Craig Antico co-founded RIP Medical Debt, a non-profit that buys up batches of overdue medical bills, erasing $120 million in debt for 60,000 patients so far.
Category : Charities/Non-Profit Organizations
The Archbishop of Canterbury has warned it would be a ‘tragedy’ if Britain backed off its commitment to spend 0.7 per cent of its spending on overseas aid.
Justin Welby’s remarks came as Oxfam’s chief executive Mark Goldring admitted the scandal around sex abuse committed by the charity’s staff in Haiti had undermined public support for the government’s international development budget.
8-year-old Daeyr Neely has been homeless since he was a toddler, so he couldn’t contain himself when he saw his very own bed, and his reaction has gone viral.
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(Local Paper) Volunteers to deliver Christmas presents to bereaved kids in Charleston, South Carolina, area
Christmas Commandos tailor the presents to each child’s needs. The nonprofit relies on guidance counselors, teachers and hospice workers to nominate children in the tri-county area and provide the necessary details to make their Christmas personal.
If a child wants a bicycle but doesn’t have a covered place to store it, the commandos will provide a lock and a tarp. If a toddler has lost his mother, volunteers will buy shoes a half-size up that can be worn in six months. This year, each child will receive a pillow along with his or her gifts.
One special memory stands out from Deacola’s seven years of volunteering. She and other commandos were in the middle of delivering presents when a man opened his front door and asked what they were doing. The commandos explained that they were there to deliver gifts for his three grandchildren who had lost their mother that year. He let them bring the presents inside.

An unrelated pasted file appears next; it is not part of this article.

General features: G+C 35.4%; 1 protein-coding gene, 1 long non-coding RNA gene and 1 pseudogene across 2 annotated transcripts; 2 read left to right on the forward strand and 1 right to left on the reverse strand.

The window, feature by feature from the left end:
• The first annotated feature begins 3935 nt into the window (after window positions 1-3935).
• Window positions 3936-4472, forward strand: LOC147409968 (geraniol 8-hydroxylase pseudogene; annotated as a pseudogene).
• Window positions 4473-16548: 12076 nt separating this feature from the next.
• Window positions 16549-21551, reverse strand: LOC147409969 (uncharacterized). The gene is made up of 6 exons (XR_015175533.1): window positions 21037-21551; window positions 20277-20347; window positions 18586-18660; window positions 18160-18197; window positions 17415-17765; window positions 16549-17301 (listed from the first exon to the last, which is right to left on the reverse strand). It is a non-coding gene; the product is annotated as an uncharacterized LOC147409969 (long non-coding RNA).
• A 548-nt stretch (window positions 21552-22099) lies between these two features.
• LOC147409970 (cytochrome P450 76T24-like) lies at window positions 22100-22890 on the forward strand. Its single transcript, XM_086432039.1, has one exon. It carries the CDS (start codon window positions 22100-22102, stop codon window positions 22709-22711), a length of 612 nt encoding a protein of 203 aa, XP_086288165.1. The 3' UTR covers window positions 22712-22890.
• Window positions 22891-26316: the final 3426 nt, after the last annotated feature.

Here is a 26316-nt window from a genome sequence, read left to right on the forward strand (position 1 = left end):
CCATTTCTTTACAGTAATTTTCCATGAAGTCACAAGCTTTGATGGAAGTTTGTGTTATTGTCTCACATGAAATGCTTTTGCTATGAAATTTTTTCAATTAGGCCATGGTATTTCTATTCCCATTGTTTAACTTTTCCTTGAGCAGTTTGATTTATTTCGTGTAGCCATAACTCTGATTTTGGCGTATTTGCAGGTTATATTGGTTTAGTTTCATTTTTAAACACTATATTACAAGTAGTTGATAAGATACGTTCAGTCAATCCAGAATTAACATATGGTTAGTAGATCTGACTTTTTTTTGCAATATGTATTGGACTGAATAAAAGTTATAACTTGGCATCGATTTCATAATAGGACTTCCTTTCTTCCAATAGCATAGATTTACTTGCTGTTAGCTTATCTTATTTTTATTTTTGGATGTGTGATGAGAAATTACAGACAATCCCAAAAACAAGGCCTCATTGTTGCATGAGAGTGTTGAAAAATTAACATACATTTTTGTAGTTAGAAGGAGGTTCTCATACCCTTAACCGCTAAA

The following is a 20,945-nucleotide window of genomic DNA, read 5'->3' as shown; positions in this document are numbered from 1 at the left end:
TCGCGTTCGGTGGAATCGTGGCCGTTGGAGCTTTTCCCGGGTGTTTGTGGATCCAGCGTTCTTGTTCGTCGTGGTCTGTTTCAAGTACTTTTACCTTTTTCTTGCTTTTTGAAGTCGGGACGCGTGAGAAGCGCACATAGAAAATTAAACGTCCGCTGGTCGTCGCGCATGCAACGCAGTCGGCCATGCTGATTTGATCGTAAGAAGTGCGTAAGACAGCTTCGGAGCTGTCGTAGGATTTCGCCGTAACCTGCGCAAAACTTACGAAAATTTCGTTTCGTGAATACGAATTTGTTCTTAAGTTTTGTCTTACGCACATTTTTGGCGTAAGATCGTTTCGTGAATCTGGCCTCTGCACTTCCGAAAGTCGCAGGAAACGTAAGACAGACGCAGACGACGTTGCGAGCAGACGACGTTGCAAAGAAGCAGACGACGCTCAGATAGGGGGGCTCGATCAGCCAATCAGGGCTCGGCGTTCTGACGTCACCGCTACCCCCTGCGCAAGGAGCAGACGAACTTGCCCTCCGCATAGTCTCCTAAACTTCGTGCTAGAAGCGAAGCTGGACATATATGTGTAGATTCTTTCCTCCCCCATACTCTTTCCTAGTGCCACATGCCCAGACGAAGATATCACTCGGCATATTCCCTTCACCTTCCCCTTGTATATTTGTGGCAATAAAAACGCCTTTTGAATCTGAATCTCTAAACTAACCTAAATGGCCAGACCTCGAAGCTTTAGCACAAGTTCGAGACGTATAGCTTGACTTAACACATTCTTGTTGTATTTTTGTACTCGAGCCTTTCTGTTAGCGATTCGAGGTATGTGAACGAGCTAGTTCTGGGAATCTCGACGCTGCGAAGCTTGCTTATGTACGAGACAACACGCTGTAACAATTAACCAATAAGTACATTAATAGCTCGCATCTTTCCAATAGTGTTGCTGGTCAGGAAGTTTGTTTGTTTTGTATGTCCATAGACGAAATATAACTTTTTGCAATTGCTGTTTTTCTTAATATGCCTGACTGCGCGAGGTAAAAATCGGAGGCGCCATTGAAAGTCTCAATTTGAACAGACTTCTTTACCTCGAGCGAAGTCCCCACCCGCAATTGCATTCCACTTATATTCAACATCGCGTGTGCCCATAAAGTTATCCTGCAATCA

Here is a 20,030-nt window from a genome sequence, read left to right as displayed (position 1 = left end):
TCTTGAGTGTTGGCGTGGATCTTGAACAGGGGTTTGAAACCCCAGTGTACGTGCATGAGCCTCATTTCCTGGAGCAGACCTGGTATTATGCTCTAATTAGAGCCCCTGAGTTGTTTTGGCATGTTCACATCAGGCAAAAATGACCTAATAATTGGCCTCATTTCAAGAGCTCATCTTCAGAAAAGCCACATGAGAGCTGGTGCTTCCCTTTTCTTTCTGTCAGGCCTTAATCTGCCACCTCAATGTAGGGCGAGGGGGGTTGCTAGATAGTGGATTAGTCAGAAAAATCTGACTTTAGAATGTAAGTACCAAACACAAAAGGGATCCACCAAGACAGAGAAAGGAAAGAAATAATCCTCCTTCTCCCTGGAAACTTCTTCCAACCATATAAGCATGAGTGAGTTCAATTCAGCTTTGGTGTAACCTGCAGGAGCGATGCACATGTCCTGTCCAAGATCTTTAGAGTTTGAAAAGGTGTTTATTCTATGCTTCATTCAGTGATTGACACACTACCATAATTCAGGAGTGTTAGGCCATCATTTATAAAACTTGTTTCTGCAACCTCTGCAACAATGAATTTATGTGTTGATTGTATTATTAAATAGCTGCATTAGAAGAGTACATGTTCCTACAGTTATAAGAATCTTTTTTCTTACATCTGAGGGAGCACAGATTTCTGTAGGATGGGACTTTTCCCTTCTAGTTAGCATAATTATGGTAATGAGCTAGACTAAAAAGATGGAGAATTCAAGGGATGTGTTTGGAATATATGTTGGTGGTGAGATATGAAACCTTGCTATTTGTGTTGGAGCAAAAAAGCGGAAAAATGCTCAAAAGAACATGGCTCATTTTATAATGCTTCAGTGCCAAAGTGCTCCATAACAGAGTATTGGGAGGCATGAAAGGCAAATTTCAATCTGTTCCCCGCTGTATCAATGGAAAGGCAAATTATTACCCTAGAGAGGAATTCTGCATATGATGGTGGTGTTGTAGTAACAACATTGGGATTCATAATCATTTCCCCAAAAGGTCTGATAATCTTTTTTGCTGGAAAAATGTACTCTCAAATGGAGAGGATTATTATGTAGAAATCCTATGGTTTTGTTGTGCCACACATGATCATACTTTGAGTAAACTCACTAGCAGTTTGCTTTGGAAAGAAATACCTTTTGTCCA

“He saw bikes and everything coming in. He was holding onto the chair and steadying himself and he was like, ‘I just can’t believe this,'” Deacola said.
The government in Pakistan has ordered 27 international aid groups, including World Vision, to shut down alleging they were working in unauthorized areas and aiding human rights campaigners. The groups have been given 90 days to leave.
The 27 groups that have been asked to leave by Pakistan’s interior ministry include Action Aid, Plan International, Trocaire, Pathfinder International, Danish Refugee Council, George Soros’ Open Society Foundations, Oxfam Novib, and Marie Stopes, according to Reuters.
Pakistan’s Minister of State for Interior Affairs, Talal Chaudhry, told Reuters the nonprofits were doing work in Pakistan “which is beyond their mandate and for which they have no legal justification.” He added that the groups spent “all their money” on administration and are not doing the work they said they were doing.
Dr Williams is chair of Christian Aid and called for support for its Christmas appeal as he said, ‘life doesn’t have to be like this. We can build a world with deeper justice, greater fairness, greater security for all.’
He said: ‘One of the most serious forms of powerlessness that anyone can experience is, of course, hunger. Take a country like South Sudan: after years of merciless and bloody civil war, food security has become a major question in South Sudan. This year, a famine was declared. Countless young people faced starvation. It’s not the only place in Africa, or indeed throughout the world, where this is a problem. Places like Burkina Faso are facing some of the same challenges.
‘But South Sudan is particularly vivid in my own memory: I visited there a couple of times in the last 10 years. I’ve seen what life is like in the refugee camps. I’ve seen the feeding programmes, combined with educational programmes, that many local churches and charities take up. The challenge is enormous, and it’s one that we are determined to face this Christmas, and to respond to. A gift of £10 will feed a family in South Sudan for a week. A gift of £40, for a month.’
Minnesota’s Jack Carlson is making sure kids with physical challenges can still experience the freedom of riding a bike. Boyd Huppert of KARE in Minneapolis reports….
(NBC) Parents of Toddler Killed in Disney Resort Alligator Attack Launch Foundation to Help Families with Children in Critical Medical Need
The parents of Lane Graves announced that the foundation, named in honor of their son, would help other parents pay expenses like electrical bills or the mortgage, while their children endure organ transplants.